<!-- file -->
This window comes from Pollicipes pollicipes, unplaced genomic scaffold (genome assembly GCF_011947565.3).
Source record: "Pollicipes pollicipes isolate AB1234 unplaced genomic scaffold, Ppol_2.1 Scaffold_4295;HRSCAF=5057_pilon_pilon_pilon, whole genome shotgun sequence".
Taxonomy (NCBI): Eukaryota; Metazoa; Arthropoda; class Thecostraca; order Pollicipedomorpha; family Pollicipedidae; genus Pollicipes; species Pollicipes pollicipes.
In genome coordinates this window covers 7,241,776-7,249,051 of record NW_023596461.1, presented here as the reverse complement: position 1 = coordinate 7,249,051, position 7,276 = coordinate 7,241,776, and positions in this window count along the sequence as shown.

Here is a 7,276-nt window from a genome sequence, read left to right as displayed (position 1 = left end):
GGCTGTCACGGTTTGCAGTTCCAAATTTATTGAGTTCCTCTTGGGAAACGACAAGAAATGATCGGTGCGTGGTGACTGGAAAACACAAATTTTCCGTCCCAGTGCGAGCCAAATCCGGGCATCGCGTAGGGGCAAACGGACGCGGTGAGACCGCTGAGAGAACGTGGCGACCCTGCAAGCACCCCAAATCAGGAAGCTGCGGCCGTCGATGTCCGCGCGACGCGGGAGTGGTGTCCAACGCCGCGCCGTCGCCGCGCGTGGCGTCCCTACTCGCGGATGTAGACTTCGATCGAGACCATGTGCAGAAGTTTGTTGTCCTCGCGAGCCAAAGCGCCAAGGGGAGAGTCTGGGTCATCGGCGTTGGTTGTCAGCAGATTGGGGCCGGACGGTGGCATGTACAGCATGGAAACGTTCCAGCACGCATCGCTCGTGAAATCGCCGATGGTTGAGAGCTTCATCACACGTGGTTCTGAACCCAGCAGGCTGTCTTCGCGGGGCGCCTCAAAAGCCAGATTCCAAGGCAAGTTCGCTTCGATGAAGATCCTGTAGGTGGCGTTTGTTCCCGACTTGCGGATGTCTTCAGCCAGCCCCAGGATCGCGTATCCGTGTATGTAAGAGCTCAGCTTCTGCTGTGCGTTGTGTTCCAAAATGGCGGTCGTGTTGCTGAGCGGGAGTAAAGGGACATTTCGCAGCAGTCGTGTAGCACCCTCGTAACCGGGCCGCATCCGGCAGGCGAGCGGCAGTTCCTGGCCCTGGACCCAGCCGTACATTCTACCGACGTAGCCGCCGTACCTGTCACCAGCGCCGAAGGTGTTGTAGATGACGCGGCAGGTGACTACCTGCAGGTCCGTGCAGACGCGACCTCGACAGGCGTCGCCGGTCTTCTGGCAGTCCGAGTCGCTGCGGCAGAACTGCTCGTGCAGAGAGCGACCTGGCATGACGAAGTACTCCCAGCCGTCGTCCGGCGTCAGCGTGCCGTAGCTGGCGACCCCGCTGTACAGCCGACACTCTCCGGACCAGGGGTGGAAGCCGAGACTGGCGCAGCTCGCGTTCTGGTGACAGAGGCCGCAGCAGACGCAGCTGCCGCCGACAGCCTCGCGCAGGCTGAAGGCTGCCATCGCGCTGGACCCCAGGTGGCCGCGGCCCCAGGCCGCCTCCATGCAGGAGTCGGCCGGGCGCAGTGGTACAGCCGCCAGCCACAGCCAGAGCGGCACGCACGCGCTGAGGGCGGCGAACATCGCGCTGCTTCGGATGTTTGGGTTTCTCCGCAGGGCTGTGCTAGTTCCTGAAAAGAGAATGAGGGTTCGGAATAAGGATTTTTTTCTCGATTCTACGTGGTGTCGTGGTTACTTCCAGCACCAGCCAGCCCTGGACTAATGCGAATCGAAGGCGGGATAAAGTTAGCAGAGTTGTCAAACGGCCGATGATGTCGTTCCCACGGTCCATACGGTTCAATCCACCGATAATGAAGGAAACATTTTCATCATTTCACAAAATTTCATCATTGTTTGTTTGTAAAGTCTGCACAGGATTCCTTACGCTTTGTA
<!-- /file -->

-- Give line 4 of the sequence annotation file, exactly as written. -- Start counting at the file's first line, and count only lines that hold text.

In genome coordinates this window covers 7,241,776-7,249,051 of record NW_023596461.1, presented here as the reverse complement: position 1 = coordinate 7,249,051, position 7,276 = coordinate 7,241,776, and positions in this window count along the sequence as shown.